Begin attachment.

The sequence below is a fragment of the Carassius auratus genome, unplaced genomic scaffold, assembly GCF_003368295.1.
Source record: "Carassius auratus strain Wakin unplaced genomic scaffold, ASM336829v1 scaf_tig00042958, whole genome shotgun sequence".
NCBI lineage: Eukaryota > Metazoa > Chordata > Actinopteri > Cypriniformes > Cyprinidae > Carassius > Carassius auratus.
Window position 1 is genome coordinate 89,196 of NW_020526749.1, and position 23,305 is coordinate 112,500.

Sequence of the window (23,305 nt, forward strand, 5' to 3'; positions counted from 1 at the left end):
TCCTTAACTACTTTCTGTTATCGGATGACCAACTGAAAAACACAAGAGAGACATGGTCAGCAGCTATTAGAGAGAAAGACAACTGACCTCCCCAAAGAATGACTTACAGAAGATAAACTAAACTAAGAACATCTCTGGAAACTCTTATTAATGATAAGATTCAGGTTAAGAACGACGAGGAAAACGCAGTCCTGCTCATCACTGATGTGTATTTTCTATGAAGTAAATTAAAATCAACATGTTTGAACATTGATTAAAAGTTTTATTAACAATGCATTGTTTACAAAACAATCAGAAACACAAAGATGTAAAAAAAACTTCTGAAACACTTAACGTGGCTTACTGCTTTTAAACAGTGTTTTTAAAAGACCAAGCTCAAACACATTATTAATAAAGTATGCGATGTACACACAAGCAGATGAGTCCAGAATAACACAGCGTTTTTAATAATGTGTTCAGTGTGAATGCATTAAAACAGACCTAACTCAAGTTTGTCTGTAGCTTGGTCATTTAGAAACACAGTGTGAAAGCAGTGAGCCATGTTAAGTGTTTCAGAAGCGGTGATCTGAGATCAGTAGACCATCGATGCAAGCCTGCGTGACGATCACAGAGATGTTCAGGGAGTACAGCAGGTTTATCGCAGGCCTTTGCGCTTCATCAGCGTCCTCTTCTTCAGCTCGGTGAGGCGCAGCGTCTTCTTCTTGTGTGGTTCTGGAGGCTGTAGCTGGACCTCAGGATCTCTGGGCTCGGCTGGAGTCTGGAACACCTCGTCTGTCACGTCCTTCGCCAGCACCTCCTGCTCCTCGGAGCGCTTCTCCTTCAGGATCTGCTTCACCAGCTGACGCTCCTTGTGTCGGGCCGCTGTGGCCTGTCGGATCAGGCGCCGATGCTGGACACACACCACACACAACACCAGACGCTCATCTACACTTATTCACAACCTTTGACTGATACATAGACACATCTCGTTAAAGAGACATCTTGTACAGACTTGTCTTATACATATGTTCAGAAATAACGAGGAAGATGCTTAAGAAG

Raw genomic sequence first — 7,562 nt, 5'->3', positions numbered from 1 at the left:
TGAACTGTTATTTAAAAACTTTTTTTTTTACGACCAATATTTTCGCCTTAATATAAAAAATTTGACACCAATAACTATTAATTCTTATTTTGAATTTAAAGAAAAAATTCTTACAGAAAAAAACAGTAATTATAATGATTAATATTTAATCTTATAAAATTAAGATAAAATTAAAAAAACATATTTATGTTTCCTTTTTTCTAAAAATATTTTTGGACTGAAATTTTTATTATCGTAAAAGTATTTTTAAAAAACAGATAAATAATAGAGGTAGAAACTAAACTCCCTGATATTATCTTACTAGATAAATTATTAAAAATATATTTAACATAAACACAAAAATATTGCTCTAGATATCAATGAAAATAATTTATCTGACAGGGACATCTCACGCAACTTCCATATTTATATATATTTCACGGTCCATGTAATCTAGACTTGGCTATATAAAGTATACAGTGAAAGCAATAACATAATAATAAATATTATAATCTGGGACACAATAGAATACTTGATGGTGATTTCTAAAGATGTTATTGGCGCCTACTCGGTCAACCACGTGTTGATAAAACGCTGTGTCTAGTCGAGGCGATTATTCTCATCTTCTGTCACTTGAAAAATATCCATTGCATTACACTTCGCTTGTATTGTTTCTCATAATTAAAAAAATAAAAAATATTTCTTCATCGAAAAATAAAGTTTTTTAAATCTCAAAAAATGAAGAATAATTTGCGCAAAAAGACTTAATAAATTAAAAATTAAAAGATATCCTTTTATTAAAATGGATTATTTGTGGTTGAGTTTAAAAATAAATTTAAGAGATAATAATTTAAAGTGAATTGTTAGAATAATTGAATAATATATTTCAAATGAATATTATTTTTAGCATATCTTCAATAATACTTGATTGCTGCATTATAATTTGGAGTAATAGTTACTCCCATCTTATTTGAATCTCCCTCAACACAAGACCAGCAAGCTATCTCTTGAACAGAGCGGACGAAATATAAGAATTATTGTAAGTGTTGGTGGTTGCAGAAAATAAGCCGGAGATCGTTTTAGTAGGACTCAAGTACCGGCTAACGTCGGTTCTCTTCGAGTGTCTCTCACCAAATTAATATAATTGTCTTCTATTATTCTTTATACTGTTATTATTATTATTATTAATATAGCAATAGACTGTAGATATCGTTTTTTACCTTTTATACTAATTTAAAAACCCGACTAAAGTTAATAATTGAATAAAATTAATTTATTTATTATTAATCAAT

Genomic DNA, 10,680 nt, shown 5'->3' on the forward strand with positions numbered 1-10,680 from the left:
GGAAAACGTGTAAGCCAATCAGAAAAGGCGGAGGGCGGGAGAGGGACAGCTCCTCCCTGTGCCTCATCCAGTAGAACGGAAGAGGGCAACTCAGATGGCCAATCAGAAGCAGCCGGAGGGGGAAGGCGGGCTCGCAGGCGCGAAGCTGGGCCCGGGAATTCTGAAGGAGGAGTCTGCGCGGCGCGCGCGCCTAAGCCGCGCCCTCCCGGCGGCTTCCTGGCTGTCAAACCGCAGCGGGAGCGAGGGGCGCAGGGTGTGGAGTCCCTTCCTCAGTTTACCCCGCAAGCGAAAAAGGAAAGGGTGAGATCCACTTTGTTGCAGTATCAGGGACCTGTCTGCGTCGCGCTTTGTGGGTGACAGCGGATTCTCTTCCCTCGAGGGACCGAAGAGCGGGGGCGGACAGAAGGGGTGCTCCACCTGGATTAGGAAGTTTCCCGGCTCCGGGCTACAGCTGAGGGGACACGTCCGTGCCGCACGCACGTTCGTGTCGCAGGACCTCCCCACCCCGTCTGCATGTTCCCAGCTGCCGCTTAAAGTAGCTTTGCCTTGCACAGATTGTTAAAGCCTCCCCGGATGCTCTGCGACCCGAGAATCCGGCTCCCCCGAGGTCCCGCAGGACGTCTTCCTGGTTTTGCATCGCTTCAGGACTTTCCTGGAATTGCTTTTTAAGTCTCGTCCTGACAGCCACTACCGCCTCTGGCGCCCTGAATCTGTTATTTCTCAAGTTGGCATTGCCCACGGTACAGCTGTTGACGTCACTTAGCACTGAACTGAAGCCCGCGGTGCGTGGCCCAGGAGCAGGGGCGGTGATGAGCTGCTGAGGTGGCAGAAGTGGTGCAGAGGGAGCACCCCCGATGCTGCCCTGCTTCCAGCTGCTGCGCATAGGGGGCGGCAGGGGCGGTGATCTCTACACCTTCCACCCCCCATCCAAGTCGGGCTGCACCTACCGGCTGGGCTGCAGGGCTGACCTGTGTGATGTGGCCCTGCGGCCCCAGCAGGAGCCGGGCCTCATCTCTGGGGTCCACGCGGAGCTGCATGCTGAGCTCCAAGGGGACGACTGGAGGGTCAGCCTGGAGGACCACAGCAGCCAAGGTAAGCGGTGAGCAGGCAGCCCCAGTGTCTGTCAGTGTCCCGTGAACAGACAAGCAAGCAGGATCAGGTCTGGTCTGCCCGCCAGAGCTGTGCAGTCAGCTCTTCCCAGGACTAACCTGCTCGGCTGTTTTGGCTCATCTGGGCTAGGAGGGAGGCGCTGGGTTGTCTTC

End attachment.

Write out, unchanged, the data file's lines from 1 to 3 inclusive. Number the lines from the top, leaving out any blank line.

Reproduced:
The sequence below is a fragment of the Carassius auratus genome, unplaced genomic scaffold, assembly GCF_003368295.1.
Source record: "Carassius auratus strain Wakin unplaced genomic scaffold, ASM336829v1 scaf_tig00042958, whole genome shotgun sequence".
NCBI lineage: Eukaryota > Metazoa > Chordata > Actinopteri > Cypriniformes > Cyprinidae > Carassius > Carassius auratus.